Ealy stood up from his table and unofficially snagged the first catch of his college career. The 5-star running back then revealed an Ole Miss hat.
Normally, a player of his caliber would be met with raucous cheers and unrestrained joy. After all, the Rebels regained the prized commit of their 2019 class. Ealy gave a verbal pledge to the program in December 2017 but backed off less than a month before national signing day. Between then and Wednesday, Clemson even began to trend as his future home.
He's locked in with Ole Miss. But why the hesitation?
That golden football might be the only thing he'll catch for the Rebels.
Ealy is an exceptionally talented baseball player. According to MaxPreps, the outfielder has posted a .377 batting average with 47 walks, 77 runs and 41 RBI over the last two seasons. Perfect Game considers him the No. 7 high school prospect.
Recently, Baseball America slotted him as the eighth overall choice in a 2019 MLB mock draft, per Chase Parham of Rivals. Last year, the slot value of the No. 8 pick was $4.98 million.
Additionally, shortly after making his decision, Ealy acknowledged on ESPN2 that baseball has his heart.
"Right now, I'm just going to take it one step at a time," he said. "This is Step No. 1; and then Step No. 2 is finishing off the spring, and Step 3 is seeing what the draft provides."
Ealy is preparing for a complicated summer.
Should he choose the major league path, it would be understandable. But if Ealy continues his football and baseball careers in Oxford, he could become a rare two-sport superstar.
Undoubtedly, a majority of our minds are racing to Kyler Murray. Oklahoma's Heisman Trophy-winning quarterback was the No. 9 overall selection of the 2018 MLB draft by the Oakland Athletics and has entered April's NFL draft. His athletic future remains a question.
But the situations are similar, not identical.
Ealy has recognized as much, telling ESPN.com's Tom VanHaaren that Murray proved himself in college. Ealy, conversely, is a projection in both sports.
Whereas Murray convinced the A's to allow him a year at Oklahoma as a redshirt junior―after which he'd be eligible for the NFL draft―Ealy doesn't have that luxury. Passing up an MLB contract would mean he's locked in for three years at Ole Miss.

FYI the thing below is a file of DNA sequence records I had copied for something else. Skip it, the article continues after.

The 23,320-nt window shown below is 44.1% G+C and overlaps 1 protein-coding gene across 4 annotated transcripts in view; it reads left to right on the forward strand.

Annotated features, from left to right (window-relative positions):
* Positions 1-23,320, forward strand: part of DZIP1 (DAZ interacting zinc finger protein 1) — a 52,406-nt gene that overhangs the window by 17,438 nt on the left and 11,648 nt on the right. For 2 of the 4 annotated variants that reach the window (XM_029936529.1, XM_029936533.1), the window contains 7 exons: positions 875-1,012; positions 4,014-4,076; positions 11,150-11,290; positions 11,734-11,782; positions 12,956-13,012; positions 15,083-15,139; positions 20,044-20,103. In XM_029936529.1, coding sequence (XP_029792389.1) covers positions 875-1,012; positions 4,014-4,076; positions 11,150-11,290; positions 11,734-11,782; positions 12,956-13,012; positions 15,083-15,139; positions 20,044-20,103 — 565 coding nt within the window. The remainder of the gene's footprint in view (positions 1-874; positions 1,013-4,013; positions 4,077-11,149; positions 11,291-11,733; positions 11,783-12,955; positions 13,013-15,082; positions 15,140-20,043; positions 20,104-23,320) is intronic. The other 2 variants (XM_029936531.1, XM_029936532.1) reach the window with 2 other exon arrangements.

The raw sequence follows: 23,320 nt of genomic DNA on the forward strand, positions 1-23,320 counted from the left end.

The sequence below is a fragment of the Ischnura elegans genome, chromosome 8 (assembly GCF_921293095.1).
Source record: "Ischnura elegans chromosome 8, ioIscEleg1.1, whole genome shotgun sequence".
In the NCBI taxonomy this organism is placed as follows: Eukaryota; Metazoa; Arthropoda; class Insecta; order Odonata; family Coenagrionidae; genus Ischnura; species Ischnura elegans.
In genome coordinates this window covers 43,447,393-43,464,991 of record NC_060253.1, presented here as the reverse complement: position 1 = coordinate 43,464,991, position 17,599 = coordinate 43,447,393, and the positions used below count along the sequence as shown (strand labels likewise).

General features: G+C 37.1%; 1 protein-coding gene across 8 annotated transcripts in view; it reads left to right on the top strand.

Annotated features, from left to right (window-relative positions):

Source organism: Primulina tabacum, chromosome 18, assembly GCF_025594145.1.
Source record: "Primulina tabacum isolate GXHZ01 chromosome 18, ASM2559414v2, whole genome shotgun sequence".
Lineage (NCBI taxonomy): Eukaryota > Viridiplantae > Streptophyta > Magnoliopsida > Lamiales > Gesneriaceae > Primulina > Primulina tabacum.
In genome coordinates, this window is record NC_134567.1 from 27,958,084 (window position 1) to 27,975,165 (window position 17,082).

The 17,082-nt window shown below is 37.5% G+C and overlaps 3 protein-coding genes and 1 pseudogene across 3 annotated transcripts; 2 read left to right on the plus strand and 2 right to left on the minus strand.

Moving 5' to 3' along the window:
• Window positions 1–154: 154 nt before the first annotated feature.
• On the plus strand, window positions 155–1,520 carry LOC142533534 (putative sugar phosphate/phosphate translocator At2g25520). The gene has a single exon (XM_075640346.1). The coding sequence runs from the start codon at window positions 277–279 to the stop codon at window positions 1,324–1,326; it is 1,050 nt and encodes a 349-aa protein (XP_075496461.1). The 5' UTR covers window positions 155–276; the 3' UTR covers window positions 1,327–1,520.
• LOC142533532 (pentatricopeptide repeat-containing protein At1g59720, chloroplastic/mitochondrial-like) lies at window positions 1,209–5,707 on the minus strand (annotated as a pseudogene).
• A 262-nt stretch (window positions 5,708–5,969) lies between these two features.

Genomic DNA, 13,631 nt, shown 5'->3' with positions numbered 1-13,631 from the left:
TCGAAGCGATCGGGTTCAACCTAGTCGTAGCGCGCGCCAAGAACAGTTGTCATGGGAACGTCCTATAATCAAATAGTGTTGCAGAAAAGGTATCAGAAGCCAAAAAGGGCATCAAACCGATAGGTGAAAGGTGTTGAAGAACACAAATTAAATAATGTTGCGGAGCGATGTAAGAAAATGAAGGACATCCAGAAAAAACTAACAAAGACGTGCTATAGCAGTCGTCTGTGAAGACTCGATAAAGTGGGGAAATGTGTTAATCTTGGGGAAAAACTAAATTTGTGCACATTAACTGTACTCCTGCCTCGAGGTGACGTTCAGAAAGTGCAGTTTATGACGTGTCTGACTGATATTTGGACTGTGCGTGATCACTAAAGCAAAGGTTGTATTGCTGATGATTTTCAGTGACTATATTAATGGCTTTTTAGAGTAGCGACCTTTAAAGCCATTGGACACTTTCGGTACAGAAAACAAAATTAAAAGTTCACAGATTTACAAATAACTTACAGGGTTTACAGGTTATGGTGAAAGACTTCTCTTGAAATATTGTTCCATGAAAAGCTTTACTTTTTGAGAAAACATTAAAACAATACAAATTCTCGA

Ealy still has a season of high school baseball to play, too. Prospect rankings change all the time in every sport, so his scouting report could shift significantly over the next few months. Ealy's performance on the diamond this spring might make the future clear.
His football assessment is finished, though. And it's outstanding.
The 5'10", 200-pounder is short but not small; patient yet powerful. He's capable of controlling defenders with a stiff-arm and running through arm tackles, and then quickly changing direction and reaching an impressive top speed. His balance is excellent.
247Sports compares Ealy to Ohio State runner J.K. Dobbins, who amassed 2,854 scrimmage yards on two Big Ten title-winning teams. Neither player will dominate as a pass-catcher, but their versatility is a major asset.
Ealy's explosiveness and well-rounded skill set resulted in 5,551 yards from scrimmage and 94 total touchdowns. Then, during the Under Armour All-America Game, he scampered for 119 yards and two scores to win team MVP honors. Ealy thrived against top competition, and the SEC might be up next.
Rich Rodriguez, the new offensive coordinator at Ole Miss, could build the offense around Ealy. He's done the same previously with Ka'Deem Carey at Arizona and Steve Slaton at West Virginia.
Although that shouldn't be expected right away, it could happen soon. Scottie Phillips and Isaiah Woullard are back, but Phillips is a senior. At worst, Ealy would be a critical piece by 2020.
For good measure, he'd bolster an Ole Miss baseball program that has reached the NCAA tournament in 16 of the last 20 years and won the SEC tournament last season.
But there's no guarantee Ealy will ever head to Oxford.
Wednesday was a massive moment. Yet for Ealy, it only marked Step 1.